Collaborative Research: Bloom Dynamics and Food-Web Structure in the Ross Sea: The Irradiance/Mixing Regime and Diatom Growith in Spring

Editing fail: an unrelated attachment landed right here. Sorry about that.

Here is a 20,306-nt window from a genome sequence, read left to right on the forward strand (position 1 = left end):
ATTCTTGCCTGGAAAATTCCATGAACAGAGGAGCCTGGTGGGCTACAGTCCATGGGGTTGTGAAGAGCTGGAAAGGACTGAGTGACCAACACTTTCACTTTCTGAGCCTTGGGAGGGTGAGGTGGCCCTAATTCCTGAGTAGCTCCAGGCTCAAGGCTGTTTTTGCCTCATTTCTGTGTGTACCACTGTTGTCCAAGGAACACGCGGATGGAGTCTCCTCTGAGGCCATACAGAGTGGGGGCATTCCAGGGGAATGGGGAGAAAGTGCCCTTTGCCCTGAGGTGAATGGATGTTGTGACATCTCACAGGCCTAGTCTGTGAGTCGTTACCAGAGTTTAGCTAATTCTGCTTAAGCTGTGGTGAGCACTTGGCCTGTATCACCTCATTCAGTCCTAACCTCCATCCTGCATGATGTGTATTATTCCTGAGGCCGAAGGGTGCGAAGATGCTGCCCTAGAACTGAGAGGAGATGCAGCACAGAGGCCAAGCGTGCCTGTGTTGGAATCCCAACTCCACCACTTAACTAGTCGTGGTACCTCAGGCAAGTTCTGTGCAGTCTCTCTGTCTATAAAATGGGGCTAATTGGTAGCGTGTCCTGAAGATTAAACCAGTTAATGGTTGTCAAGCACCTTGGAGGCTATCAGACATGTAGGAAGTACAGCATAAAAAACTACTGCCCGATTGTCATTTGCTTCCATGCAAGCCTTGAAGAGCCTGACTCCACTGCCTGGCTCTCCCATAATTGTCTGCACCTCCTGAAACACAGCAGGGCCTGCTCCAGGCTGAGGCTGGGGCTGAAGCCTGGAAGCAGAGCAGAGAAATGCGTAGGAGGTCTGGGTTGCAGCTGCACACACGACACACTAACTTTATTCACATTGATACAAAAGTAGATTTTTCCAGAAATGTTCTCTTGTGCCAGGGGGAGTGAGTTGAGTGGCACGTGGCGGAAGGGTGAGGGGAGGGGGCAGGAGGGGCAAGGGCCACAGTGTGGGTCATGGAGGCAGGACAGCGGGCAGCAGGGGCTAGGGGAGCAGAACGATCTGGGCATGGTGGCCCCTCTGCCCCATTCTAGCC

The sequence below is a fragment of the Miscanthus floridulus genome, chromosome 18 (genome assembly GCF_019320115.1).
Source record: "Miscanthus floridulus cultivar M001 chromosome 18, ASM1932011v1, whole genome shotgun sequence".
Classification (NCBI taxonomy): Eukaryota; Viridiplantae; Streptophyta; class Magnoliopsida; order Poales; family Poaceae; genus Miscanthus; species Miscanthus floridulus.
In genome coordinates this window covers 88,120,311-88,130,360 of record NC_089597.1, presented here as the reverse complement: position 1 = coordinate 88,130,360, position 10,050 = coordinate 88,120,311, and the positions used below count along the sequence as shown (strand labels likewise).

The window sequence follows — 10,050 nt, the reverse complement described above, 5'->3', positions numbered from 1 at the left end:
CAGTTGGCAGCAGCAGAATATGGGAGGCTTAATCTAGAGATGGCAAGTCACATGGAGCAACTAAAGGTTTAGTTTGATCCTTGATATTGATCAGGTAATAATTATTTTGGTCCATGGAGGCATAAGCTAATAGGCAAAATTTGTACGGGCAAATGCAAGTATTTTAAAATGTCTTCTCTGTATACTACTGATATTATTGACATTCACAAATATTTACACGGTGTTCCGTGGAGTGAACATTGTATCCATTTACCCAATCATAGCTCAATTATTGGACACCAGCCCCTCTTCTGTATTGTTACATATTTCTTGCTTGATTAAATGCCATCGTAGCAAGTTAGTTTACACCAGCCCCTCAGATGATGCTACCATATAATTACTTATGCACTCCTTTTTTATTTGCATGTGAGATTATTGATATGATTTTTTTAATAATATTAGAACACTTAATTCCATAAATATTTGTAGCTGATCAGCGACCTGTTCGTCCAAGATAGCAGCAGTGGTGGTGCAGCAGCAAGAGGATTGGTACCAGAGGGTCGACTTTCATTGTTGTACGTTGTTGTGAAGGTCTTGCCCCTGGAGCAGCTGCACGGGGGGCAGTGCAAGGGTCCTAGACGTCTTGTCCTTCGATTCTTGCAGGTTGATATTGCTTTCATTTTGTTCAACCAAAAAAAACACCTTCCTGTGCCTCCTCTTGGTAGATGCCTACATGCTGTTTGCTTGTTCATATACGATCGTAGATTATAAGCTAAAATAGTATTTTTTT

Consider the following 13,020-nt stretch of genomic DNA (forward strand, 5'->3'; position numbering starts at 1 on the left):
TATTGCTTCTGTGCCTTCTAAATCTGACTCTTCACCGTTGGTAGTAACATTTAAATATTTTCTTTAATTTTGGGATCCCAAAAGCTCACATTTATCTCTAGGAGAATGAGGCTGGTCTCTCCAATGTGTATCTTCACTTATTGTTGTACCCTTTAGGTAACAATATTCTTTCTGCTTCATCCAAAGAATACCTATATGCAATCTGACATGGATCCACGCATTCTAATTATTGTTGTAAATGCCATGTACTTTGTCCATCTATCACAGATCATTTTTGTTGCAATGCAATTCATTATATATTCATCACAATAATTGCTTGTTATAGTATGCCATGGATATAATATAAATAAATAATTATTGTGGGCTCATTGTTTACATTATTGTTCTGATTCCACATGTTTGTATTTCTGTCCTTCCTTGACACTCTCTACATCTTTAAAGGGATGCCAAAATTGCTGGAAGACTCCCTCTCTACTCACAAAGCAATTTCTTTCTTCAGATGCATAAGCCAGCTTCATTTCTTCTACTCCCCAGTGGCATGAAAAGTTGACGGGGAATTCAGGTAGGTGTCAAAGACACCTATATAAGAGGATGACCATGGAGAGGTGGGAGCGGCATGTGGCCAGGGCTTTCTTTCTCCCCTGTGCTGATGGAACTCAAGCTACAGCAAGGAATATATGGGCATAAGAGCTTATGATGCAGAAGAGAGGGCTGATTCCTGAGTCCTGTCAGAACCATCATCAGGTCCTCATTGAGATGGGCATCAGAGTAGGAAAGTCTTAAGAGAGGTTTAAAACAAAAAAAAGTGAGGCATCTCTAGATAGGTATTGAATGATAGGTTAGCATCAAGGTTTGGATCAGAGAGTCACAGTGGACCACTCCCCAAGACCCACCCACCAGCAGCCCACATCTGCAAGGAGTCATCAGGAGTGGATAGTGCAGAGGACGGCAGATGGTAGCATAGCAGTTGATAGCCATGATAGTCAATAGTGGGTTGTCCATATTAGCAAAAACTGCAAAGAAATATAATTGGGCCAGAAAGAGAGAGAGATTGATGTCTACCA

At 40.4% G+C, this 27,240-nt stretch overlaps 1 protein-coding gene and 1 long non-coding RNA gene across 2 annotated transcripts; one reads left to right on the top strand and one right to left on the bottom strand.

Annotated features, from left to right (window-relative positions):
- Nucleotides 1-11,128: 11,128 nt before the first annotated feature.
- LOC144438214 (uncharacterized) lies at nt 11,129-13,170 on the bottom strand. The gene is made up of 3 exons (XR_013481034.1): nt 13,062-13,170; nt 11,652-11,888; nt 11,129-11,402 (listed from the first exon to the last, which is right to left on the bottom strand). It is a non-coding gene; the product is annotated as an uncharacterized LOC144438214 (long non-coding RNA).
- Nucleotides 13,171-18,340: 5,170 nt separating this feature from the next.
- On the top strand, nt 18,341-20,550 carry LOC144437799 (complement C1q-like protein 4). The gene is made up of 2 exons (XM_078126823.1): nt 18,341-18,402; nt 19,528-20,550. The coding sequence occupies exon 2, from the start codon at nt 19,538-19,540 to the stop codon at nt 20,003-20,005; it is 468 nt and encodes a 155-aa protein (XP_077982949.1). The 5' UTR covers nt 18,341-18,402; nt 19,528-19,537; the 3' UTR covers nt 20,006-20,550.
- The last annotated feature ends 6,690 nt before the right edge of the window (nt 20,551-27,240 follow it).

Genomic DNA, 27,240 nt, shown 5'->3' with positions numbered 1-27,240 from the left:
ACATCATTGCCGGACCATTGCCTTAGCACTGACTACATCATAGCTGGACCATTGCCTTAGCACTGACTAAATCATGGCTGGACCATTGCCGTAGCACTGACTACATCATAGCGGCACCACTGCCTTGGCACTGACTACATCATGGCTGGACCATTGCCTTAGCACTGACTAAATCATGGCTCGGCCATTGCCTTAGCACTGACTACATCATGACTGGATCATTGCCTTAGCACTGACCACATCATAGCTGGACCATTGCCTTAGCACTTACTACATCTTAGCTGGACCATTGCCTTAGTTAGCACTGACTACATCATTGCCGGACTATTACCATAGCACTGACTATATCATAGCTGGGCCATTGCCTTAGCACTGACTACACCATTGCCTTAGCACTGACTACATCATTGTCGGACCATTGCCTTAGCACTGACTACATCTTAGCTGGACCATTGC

The growing season for phytoplankton in polar oceans is short, but intense. There is an increasing body of evidence that in many Antarctic habitats, the most active period may be very early in the season, a period that has not been emphasized in previous investigations. This project is part of an interdisciplinary program that focuses on the dynamics of the spring phytoplankton bloom in a highly productive subsystem of the Antarctic, the Ross Sea. The overall program will test hypotheses related to the initiation of the phytoplankton bloom shortly after the onset of ice melt, the mechanisms controlling phytoplankton growth and productivity in spring, the implications and short-term fate of high productivity in spring, and the transition from spring to midsummer conditions. This component will test the closely related hypotheses that: (1) phytoplankton growth is controlled primarily by the relationship between solar irradiance and mixed-layer depth throughout the spring (2) diatom growth rates are much higher in spring than at any other time of year, in response to the more favorable irradiance/mixing relationships, and (3) persistence of diatom blooms in summer results from the diatoms' ability to outcompete other groups under the light-limited conditions that develop in turbid, high-biomass waters. These hypotheses will be tested by (1) obtaining the first reliable estimates of the Sverdrup "critical depth" in the Antarctic so that the changing relationship between the critical depth and the mixed- layer depth in spring can be defined, and (2) estimating diatom growth rates and the gross and net production attributable to diatoms throughout the spring. The results will provide information critical to an understanding of phytoplankton bloom dynamics in the Ross Sea.
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